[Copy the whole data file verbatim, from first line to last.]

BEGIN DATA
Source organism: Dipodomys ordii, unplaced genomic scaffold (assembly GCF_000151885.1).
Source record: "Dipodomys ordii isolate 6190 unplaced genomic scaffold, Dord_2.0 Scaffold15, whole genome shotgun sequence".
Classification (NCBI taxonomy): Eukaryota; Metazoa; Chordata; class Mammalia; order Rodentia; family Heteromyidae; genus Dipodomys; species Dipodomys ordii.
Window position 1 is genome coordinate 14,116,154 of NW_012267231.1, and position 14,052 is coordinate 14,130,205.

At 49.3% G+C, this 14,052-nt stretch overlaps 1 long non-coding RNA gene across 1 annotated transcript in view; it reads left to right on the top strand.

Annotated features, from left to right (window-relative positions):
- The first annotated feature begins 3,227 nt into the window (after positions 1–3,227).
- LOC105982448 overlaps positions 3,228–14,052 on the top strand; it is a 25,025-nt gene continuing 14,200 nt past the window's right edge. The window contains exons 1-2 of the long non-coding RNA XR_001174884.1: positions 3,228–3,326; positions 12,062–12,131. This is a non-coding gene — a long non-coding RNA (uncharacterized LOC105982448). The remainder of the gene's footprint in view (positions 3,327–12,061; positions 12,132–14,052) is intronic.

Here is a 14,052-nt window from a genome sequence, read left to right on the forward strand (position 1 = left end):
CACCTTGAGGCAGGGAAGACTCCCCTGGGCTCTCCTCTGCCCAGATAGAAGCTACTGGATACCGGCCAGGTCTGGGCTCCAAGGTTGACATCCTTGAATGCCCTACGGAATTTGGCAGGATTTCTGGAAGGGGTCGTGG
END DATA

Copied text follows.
Source organism: Dipodomys ordii, unplaced genomic scaffold (assembly GCF_000151885.1).
Source record: "Dipodomys ordii isolate 6190 unplaced genomic scaffold, Dord_2.0 Scaffold15, whole genome shotgun sequence".
Classification (NCBI taxonomy): Eukaryota; Metazoa; Chordata; class Mammalia; order Rodentia; family Heteromyidae; genus Dipodomys; species Dipodomys ordii.
Window position 1 is genome coordinate 14,116,154 of NW_012267231.1, and position 14,052 is coordinate 14,130,205.

At 49.3% G+C, this 14,052-nt stretch overlaps 1 long non-coding RNA gene across 1 annotated transcript in view; it reads left to right on the top strand.

Annotated features, from left to right (window-relative positions):
- The first annotated feature begins 3,227 nt into the window (after positions 1–3,227).
- LOC105982448 overlaps positions 3,228–14,052 on the top strand; it is a 25,025-nt gene continuing 14,200 nt past the window's right edge. The window contains exons 1-2 of the long non-coding RNA XR_001174884.1: positions 3,228–3,326; positions 12,062–12,131. This is a non-coding gene — a long non-coding RNA (uncharacterized LOC105982448). The remainder of the gene's footprint in view (positions 3,327–12,061; positions 12,132–14,052) is intronic.

Here is a 14,052-nt window from a genome sequence, read left to right on the forward strand (position 1 = left end):
CACCTTGAGGCAGGGAAGACTCCCCTGGGCTCTCCTCTGCCCAGATAGAAGCTACTGGATACCGGCCAGGTCTGGGCTCCAAGGTTGACATCCTTGAATGCCCTACGGAATTTGGCAGGATTTCTGGAAGGGGTCGTGG